Tuesday, October 27, 2009

With Great Rejoicing!

It is with great rejoicing that we make the following announcement.

Thirty-three years after the Episcopal Church approved the ordination of women to the priesthood and episcopate, the first woman will be ordained a priest in the Episcopal Diocese of Fort Worth.

At 5:00 P.M. on Sunday Nov. 15 in St. Luke’s in the Meadow Episcopal Church in the Diocese of Fort Worth, the Rt. Rev. Edwin F. [Ted] Gulick Jr. will ordain Deacon Susan Slaughter to the priesthood.

She will be the first woman ordained to the priesthood in the history of the Fort Worth diocese, which was founded in 1983. The Rev. Ms. Slaughter also will be the first woman rector of a parish in the diocese. The Episcopal Church approved women’s ordination to the priesthood and episcopate in 1976 and the first women were ordained priests in January 1977.

Susan Slaughter



When Susan Slaughter was 8 years old, two friends, independently of each other, invited her to go to St. Mark’s Episcopal Church in Houston, TX.

“I loved the liturgy, joined the junior choir and was confirmed at age 12. I was the first in my family to attend and be confirmed in the Episcopal Church,” she said. She soon brought her parents and brothers into the church with her.
She graduated from Bellaire High School and received a Bachelor of Arts in Teaching in Speech Pathology and Audiology from Sam Houston State University in Huntsville, TX. She married Jerry Slaughter and then went on to get a Master of Education in Guidance and Counseling from North Texas State University in Denton, TX. Susan and Jerry each had two children when they married. When Jerry died in 2007 they had been married for 28 years. Susan has seven grandchildren.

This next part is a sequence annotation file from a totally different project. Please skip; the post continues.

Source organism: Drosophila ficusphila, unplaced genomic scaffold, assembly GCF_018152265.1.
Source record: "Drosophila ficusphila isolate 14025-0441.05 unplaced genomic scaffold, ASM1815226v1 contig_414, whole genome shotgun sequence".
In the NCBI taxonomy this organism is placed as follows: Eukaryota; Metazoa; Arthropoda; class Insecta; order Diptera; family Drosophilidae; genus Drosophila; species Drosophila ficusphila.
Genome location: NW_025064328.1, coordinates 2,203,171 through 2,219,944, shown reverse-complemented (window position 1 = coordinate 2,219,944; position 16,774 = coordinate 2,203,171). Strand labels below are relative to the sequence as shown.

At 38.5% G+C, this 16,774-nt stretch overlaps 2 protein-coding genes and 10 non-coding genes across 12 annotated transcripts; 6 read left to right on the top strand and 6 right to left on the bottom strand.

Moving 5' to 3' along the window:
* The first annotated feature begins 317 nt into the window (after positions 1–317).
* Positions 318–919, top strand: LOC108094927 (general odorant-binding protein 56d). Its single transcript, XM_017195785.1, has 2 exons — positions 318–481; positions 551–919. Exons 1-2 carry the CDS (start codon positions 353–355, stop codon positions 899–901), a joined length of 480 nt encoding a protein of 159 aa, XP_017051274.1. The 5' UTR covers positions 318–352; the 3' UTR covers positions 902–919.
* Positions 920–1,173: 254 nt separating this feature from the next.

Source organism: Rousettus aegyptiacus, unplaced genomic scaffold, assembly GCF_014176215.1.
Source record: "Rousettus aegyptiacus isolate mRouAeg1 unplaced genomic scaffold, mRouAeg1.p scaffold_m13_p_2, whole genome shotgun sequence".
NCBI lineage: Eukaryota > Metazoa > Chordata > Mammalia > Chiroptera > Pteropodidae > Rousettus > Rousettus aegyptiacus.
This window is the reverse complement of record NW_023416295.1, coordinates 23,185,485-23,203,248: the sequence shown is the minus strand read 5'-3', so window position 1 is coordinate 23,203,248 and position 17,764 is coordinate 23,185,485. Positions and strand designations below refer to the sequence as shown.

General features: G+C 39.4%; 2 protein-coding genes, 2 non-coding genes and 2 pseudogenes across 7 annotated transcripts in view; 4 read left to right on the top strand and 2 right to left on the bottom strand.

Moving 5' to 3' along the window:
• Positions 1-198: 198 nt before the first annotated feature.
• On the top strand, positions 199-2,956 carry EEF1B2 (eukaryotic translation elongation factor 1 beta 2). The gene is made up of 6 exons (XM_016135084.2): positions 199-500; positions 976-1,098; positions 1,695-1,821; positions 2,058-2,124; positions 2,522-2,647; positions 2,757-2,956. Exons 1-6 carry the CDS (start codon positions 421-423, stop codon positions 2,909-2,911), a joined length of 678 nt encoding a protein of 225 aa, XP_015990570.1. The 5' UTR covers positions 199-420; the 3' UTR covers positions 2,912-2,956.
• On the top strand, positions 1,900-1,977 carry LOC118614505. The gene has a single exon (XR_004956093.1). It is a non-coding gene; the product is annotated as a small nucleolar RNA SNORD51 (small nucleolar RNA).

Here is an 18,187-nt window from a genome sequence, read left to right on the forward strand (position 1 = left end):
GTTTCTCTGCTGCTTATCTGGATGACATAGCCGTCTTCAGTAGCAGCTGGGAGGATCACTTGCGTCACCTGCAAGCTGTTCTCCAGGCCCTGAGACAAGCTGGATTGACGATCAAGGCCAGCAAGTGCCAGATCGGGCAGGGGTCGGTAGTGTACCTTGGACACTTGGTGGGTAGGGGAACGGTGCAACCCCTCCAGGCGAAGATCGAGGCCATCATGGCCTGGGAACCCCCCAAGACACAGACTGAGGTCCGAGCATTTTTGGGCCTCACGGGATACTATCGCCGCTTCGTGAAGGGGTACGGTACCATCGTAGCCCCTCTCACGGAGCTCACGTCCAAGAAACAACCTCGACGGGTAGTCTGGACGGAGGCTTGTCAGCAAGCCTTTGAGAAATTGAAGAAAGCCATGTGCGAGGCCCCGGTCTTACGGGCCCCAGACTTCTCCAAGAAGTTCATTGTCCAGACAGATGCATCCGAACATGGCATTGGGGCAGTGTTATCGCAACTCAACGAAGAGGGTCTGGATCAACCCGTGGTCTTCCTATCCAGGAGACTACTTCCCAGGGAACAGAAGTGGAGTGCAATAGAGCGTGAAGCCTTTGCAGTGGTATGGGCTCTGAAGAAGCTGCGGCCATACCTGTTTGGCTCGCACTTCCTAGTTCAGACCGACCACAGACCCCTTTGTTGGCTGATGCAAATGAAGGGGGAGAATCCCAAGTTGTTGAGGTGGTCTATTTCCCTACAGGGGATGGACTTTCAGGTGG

She completed seminary training at the Anglican School of Theology, Dallas, TX and is currently enrolled in the Master of Theological Studies at Brite Divinity School at Texas Christian University, Fort Worth, TX. For the past several years, she has served as deacon at St. Luke’s in the Meadow. Her leadership and ministry helped stabilize that parish through the rocky time prior to the departure of the former bishop and other diocesan leaders and in the transition time after their departure in November 2008 and before the diocese was reorganized in February 2009.

She began sensing a call to the ordained ministry in the 1980s when she became actively involved in lay ministry at her home parish of St. Alban’s Episcopal Church in Arlington, TX.

“Before initiating Stephen Ministry in my parish, I began noticing an internal struggle regarding my possible call to ordination,” she said. The Stephen Ministry trains and organizes lay people to provide one-to-one Christian care to hurting people in and around their congregations.

She talked with her rector. But no matter how supportive her rector may have been neither Bishop A. Donald Davies nor his successors Clarence Pope and Jack Iker would ordain women to the priesthood. So she developed the Stephen Ministry program, served as lay reader and server, led women’s Bible studies and taught adult Christian Education.